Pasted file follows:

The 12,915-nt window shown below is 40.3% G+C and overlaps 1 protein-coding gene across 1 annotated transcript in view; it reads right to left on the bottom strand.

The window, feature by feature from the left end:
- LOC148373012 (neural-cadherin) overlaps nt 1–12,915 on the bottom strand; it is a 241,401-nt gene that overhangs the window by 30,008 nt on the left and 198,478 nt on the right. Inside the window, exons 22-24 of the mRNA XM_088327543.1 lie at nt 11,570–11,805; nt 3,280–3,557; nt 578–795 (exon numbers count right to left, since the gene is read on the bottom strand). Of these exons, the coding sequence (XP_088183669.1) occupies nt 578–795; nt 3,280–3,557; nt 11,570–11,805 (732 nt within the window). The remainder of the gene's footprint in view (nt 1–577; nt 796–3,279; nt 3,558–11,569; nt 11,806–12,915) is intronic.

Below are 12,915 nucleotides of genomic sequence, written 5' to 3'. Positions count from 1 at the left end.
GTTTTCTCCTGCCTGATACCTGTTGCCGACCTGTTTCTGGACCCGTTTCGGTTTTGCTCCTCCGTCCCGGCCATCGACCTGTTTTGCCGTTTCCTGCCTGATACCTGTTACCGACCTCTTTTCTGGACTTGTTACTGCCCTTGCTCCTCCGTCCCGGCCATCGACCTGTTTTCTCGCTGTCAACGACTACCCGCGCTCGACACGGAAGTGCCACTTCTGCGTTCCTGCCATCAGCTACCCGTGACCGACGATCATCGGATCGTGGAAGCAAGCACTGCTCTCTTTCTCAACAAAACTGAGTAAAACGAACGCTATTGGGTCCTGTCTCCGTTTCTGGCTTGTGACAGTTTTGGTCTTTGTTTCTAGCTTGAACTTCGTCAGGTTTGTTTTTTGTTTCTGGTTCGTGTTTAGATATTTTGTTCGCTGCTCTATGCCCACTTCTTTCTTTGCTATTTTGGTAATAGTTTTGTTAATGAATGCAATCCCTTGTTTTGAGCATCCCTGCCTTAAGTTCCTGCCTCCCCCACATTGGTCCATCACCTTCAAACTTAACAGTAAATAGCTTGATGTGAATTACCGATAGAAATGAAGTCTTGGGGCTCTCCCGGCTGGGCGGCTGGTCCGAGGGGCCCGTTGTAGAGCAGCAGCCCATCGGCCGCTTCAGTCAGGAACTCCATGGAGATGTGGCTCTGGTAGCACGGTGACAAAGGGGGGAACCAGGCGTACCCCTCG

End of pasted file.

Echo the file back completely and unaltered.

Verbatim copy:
The 12,915-nt window shown below is 40.3% G+C and overlaps 1 protein-coding gene across 1 annotated transcript in view; it reads right to left on the bottom strand.

The window, feature by feature from the left end:
- LOC148373012 (neural-cadherin) overlaps nt 1–12,915 on the bottom strand; it is a 241,401-nt gene that overhangs the window by 30,008 nt on the left and 198,478 nt on the right. Inside the window, exons 22-24 of the mRNA XM_088327543.1 lie at nt 11,570–11,805; nt 3,280–3,557; nt 578–795 (exon numbers count right to left, since the gene is read on the bottom strand). Of these exons, the coding sequence (XP_088183669.1) occupies nt 578–795; nt 3,280–3,557; nt 11,570–11,805 (732 nt within the window). The remainder of the gene's footprint in view (nt 1–577; nt 796–3,279; nt 3,558–11,569; nt 11,806–12,915) is intronic.

Below are 12,915 nucleotides of genomic sequence, written 5' to 3'. Positions count from 1 at the left end.
GTTTTCTCCTGCCTGATACCTGTTGCCGACCTGTTTCTGGACCCGTTTCGGTTTTGCTCCTCCGTCCCGGCCATCGACCTGTTTTGCCGTTTCCTGCCTGATACCTGTTACCGACCTCTTTTCTGGACTTGTTACTGCCCTTGCTCCTCCGTCCCGGCCATCGACCTGTTTTCTCGCTGTCAACGACTACCCGCGCTCGACACGGAAGTGCCACTTCTGCGTTCCTGCCATCAGCTACCCGTGACCGACGATCATCGGATCGTGGAAGCAAGCACTGCTCTCTTTCTCAACAAAACTGAGTAAAACGAACGCTATTGGGTCCTGTCTCCGTTTCTGGCTTGTGACAGTTTTGGTCTTTGTTTCTAGCTTGAACTTCGTCAGGTTTGTTTTTTGTTTCTGGTTCGTGTTTAGATATTTTGTTCGCTGCTCTATGCCCACTTCTTTCTTTGCTATTTTGGTAATAGTTTTGTTAATGAATGCAATCCCTTGTTTTGAGCATCCCTGCCTTAAGTTCCTGCCTCCCCCACATTGGTCCATCACCTTCAAACTTAACAGTAAATAGCTTGATGTGAATTACCGATAGAAATGAAGTCTTGGGGCTCTCCCGGCTGGGCGGCTGGTCCGAGGGGCCCGTTGTAGAGCAGCAGCCCATCGGCCGCTTCAGTCAGGAACTCCATGGAGATGTGGCTCTGGTAGCACGGTGACAAAGGGGGGAACCAGGCGTACCCCTCG